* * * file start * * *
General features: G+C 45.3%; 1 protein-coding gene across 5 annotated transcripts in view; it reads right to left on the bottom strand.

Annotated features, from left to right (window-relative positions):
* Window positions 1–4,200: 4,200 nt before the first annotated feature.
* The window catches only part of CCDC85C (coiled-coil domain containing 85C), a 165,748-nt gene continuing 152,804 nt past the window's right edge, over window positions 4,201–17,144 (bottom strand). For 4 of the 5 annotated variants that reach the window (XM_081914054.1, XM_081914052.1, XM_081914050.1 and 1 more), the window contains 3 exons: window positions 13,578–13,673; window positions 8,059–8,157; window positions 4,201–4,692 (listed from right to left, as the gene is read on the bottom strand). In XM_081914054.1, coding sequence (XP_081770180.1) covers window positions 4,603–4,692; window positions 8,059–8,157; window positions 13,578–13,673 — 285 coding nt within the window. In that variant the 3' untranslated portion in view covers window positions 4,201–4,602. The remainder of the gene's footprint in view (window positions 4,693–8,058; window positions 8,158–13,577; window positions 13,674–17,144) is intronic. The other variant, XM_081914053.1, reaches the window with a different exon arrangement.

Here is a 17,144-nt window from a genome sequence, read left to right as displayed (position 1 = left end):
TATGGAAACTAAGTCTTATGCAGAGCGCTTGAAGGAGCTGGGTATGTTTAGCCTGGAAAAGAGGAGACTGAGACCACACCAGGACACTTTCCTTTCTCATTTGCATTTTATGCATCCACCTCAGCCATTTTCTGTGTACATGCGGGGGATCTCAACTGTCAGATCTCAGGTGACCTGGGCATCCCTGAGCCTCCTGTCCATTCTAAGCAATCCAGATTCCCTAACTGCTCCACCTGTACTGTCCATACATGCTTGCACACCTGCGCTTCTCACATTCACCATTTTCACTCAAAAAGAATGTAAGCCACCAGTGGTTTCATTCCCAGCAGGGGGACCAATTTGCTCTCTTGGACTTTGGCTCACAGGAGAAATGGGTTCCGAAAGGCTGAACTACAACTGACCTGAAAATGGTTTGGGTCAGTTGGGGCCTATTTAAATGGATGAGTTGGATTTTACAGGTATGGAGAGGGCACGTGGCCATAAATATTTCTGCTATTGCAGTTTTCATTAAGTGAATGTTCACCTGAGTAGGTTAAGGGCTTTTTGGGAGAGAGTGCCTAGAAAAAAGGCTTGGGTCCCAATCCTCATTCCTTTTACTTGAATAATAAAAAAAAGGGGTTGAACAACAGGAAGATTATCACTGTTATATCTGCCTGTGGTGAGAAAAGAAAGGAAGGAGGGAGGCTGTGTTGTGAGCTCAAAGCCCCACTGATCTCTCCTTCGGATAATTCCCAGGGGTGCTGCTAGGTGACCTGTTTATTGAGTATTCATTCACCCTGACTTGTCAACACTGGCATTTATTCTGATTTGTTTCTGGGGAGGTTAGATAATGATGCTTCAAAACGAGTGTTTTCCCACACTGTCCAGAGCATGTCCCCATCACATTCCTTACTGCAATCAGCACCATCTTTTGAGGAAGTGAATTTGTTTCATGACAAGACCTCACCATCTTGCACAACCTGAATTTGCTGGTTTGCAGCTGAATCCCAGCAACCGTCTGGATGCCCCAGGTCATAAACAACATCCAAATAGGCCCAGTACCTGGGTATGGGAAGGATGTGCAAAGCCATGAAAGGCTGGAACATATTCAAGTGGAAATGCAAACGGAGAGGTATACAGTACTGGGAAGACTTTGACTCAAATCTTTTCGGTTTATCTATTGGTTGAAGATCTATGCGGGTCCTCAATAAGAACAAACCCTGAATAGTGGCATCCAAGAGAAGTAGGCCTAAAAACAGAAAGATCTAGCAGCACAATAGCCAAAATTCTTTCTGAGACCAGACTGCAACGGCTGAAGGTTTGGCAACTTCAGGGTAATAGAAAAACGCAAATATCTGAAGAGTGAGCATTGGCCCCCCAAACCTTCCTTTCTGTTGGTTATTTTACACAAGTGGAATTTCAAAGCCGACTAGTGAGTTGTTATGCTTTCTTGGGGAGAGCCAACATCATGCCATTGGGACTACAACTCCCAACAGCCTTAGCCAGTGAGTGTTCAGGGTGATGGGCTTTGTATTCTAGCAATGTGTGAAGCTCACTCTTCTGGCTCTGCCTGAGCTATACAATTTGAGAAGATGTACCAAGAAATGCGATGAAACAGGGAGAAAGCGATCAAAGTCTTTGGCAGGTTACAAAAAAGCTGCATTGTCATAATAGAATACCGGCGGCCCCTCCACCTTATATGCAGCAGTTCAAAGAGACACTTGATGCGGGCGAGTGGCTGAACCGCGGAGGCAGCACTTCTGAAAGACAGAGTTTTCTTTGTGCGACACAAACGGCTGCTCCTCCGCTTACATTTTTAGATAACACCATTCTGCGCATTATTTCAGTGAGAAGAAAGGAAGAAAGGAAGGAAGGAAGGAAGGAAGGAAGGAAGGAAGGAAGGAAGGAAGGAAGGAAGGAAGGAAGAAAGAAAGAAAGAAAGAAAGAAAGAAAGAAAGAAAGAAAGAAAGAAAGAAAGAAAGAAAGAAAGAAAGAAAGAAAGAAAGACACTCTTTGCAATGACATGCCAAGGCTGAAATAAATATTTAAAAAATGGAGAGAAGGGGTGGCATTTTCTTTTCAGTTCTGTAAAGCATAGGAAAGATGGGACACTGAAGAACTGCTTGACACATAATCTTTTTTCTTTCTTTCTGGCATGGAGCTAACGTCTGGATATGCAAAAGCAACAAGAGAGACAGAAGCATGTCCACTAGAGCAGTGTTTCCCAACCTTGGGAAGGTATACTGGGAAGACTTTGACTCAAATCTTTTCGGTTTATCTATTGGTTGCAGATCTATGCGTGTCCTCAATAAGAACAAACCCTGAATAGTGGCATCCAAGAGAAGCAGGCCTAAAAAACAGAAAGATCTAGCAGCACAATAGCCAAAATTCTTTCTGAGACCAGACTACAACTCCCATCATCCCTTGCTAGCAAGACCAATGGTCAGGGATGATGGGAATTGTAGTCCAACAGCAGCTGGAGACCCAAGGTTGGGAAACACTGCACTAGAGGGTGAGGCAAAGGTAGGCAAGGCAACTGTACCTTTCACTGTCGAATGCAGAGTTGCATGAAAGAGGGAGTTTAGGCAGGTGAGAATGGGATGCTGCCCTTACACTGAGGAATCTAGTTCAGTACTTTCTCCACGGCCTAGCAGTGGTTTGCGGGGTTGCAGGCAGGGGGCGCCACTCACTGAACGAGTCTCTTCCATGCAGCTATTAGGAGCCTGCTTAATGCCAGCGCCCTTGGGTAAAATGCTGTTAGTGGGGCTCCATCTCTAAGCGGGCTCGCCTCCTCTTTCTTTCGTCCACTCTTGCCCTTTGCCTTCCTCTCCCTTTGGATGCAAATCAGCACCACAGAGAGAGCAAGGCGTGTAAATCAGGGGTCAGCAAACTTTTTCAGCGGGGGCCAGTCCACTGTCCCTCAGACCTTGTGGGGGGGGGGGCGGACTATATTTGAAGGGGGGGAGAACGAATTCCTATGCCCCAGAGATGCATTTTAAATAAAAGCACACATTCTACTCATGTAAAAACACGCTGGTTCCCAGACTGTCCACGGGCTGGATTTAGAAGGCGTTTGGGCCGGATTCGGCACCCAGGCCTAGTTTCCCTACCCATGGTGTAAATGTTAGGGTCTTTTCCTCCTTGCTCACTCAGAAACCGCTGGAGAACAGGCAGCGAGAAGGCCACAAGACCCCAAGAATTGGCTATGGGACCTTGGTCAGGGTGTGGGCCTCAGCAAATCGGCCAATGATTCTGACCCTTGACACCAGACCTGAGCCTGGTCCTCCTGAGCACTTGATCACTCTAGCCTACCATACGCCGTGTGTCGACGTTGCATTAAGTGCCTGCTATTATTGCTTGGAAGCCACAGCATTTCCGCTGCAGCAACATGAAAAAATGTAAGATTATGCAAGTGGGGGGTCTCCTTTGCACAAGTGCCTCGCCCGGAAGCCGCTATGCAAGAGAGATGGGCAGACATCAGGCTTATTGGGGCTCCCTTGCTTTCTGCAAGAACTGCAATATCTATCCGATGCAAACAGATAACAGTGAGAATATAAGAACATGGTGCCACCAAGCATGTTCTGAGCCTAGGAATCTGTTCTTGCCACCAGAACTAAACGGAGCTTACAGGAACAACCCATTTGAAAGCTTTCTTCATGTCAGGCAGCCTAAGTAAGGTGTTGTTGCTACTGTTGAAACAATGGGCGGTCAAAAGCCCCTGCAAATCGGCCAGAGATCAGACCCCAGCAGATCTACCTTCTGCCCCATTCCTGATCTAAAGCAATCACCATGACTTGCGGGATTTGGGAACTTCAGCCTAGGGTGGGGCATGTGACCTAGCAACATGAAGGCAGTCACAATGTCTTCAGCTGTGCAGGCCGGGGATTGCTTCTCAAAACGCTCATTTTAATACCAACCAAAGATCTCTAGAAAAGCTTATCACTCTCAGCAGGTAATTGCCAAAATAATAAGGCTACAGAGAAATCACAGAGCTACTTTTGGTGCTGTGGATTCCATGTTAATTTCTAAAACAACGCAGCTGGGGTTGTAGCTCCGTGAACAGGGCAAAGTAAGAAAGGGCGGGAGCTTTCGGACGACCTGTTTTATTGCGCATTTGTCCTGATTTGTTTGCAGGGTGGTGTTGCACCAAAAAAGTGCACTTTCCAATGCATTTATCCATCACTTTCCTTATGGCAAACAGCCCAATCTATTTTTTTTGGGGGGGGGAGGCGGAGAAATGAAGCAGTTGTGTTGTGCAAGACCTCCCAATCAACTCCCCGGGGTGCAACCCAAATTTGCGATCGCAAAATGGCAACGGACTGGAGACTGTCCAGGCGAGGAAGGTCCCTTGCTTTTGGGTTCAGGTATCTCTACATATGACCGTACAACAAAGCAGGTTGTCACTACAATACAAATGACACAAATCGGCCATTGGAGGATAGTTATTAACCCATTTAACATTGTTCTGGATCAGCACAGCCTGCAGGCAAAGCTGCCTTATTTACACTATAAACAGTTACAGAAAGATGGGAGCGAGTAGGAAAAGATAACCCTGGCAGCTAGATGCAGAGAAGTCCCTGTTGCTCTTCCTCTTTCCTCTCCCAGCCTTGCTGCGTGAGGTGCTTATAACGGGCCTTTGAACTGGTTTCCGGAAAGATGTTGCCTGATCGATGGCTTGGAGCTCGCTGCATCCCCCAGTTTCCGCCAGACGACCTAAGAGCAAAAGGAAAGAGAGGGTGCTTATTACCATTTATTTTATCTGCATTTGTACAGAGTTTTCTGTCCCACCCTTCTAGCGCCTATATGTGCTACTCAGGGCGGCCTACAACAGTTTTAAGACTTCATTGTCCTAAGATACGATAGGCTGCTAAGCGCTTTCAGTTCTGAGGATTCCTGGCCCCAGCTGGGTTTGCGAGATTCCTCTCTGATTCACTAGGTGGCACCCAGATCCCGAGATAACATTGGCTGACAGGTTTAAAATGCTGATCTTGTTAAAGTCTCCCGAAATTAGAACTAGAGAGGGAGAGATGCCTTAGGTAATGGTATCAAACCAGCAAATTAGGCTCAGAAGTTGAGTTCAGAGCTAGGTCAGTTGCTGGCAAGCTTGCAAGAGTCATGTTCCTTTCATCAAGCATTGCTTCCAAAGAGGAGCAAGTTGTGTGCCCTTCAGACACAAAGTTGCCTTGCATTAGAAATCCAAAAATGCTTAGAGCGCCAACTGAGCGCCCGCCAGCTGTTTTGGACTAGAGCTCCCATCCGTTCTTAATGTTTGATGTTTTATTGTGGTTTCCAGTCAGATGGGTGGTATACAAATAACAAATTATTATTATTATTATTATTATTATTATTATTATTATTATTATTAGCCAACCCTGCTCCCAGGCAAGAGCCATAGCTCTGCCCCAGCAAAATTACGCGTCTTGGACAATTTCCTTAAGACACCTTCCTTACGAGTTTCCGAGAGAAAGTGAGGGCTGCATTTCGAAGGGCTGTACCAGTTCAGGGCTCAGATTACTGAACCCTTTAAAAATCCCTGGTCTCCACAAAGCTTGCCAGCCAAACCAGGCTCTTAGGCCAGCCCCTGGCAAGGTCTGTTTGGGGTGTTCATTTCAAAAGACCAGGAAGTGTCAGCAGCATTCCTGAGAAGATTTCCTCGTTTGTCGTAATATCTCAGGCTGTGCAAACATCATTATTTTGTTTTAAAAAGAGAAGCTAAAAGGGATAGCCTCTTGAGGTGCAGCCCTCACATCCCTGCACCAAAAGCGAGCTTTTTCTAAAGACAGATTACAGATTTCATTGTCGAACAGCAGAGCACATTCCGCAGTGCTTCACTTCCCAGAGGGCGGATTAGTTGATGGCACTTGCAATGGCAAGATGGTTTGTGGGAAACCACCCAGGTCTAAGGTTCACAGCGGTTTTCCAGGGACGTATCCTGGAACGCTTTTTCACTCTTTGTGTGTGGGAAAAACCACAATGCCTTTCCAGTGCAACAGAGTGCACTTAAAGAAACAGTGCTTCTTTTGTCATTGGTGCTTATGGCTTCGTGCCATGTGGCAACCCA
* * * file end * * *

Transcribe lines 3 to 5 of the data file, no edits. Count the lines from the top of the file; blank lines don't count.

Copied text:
* Window positions 1–4,200: 4,200 nt before the first annotated feature.
* The window catches only part of CCDC85C (coiled-coil domain containing 85C), a 165,748-nt gene continuing 152,804 nt past the window's right edge, over window positions 4,201–17,144 (bottom strand). For 4 of the 5 annotated variants that reach the window (XM_081914054.1, XM_081914052.1, XM_081914050.1 and 1 more), the window contains 3 exons: window positions 13,578–13,673; window positions 8,059–8,157; window positions 4,201–4,692 (listed from right to left, as the gene is read on the bottom strand). In XM_081914054.1, coding sequence (XP_081770180.1) covers window positions 4,603–4,692; window positions 8,059–8,157; window positions 13,578–13,673 — 285 coding nt within the window. In that variant the 3' untranslated portion in view covers window positions 4,201–4,602. The remainder of the gene's footprint in view (window positions 4,693–8,058; window positions 8,158–13,577; window positions 13,674–17,144) is intronic. The other variant, XM_081914053.1, reaches the window with a different exon arrangement.

Here is a 17,144-nt window from a genome sequence, read left to right as displayed (position 1 = left end):